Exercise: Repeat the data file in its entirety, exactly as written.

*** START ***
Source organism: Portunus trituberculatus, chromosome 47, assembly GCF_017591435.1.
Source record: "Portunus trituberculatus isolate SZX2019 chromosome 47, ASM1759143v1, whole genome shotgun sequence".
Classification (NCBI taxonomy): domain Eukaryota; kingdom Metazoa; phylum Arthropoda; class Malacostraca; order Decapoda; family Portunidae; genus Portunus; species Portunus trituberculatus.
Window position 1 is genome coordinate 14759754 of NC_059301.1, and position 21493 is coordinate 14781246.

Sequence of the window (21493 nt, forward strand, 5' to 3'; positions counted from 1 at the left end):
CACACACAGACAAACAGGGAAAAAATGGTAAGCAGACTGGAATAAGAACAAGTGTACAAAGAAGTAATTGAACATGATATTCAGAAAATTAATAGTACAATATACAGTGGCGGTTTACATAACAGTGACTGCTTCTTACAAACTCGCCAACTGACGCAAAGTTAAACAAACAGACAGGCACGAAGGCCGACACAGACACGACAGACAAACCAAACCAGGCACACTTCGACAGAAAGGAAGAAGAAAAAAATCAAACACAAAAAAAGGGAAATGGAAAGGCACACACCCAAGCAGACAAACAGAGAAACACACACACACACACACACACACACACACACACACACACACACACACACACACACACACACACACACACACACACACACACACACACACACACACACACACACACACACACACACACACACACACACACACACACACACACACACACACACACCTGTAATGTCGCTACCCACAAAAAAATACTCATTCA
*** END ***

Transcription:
Source organism: Portunus trituberculatus, chromosome 47, assembly GCF_017591435.1.
Source record: "Portunus trituberculatus isolate SZX2019 chromosome 47, ASM1759143v1, whole genome shotgun sequence".
Classification (NCBI taxonomy): domain Eukaryota; kingdom Metazoa; phylum Arthropoda; class Malacostraca; order Decapoda; family Portunidae; genus Portunus; species Portunus trituberculatus.
Window position 1 is genome coordinate 14759754 of NC_059301.1, and position 21493 is coordinate 14781246.

Sequence of the window (21493 nt, forward strand, 5' to 3'; positions counted from 1 at the left end):
CACACACAGACAAACAGGGAAAAAATGGTAAGCAGACTGGAATAAGAACAAGTGTACAAAGAAGTAATTGAACATGATATTCAGAAAATTAATAGTACAATATACAGTGGCGGTTTACATAACAGTGACTGCTTCTTACAAACTCGCCAACTGACGCAAAGTTAAACAAACAGACAGGCACGAAGGCCGACACAGACACGACAGACAAACCAAACCAGGCACACTTCGACAGAAAGGAAGAAGAAAAAAATCAAACACAAAAAAAGGGAAATGGAAAGGCACACACCCAAGCAGACAAACAGAGAAACACACACACACACACACACACACACACACACACACACACACACACACACACACACACACACACACACACACACACACACACACACACACACACACACACACACACACACACACACACACACACACACACACACACACACACACACACACACACCTGTAATGTCGCTACCCACAAAAAAATACTCATTCA